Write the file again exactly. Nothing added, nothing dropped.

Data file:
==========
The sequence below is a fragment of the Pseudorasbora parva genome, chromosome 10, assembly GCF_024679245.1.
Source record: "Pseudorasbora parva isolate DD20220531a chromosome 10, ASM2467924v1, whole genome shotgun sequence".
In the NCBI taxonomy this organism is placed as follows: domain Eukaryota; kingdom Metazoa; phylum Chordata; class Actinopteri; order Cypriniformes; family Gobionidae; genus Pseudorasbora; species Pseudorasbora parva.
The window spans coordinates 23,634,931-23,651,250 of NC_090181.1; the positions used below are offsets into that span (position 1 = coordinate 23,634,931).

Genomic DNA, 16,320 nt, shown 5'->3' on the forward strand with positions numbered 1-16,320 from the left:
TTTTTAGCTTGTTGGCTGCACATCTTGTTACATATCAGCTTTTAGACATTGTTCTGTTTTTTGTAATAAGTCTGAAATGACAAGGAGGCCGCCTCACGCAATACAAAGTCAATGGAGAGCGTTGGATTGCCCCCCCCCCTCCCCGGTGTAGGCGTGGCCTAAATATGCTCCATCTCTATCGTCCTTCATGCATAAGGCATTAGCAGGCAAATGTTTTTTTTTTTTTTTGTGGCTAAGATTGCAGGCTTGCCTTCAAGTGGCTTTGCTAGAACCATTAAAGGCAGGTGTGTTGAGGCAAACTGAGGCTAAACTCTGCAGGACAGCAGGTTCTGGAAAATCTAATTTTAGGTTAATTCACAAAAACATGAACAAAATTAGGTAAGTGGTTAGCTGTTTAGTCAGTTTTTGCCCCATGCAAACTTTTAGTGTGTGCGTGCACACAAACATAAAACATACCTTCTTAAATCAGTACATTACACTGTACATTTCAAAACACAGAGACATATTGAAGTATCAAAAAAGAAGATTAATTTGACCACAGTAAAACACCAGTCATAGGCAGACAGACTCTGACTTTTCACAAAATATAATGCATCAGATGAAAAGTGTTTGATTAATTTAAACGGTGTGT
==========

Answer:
The sequence below is a fragment of the Pseudorasbora parva genome, chromosome 10, assembly GCF_024679245.1.
Source record: "Pseudorasbora parva isolate DD20220531a chromosome 10, ASM2467924v1, whole genome shotgun sequence".
In the NCBI taxonomy this organism is placed as follows: domain Eukaryota; kingdom Metazoa; phylum Chordata; class Actinopteri; order Cypriniformes; family Gobionidae; genus Pseudorasbora; species Pseudorasbora parva.
The window spans coordinates 23,634,931-23,651,250 of NC_090181.1; the positions used below are offsets into that span (position 1 = coordinate 23,634,931).

Genomic DNA, 16,320 nt, shown 5'->3' on the forward strand with positions numbered 1-16,320 from the left:
TTTTTAGCTTGTTGGCTGCACATCTTGTTACATATCAGCTTTTAGACATTGTTCTGTTTTTTGTAATAAGTCTGAAATGACAAGGAGGCCGCCTCACGCAATACAAAGTCAATGGAGAGCGTTGGATTGCCCCCCCCCCTCCCCGGTGTAGGCGTGGCCTAAATATGCTCCATCTCTATCGTCCTTCATGCATAAGGCATTAGCAGGCAAATGTTTTTTTTTTTTTTTGTGGCTAAGATTGCAGGCTTGCCTTCAAGTGGCTTTGCTAGAACCATTAAAGGCAGGTGTGTTGAGGCAAACTGAGGCTAAACTCTGCAGGACAGCAGGTTCTGGAAAATCTAATTTTAGGTTAATTCACAAAAACATGAACAAAATTAGGTAAGTGGTTAGCTGTTTAGTCAGTTTTTGCCCCATGCAAACTTTTAGTGTGTGCGTGCACACAAACATAAAACATACCTTCTTAAATCAGTACATTACACTGTACATTTCAAAACACAGAGACATATTGAAGTATCAAAAAAGAAGATTAATTTGACCACAGTAAAACACCAGTCATAGGCAGACAGACTCTGACTTTTCACAAAATATAATGCATCAGATGAAAAGTGTTTGATTAATTTAAACGGTGTGT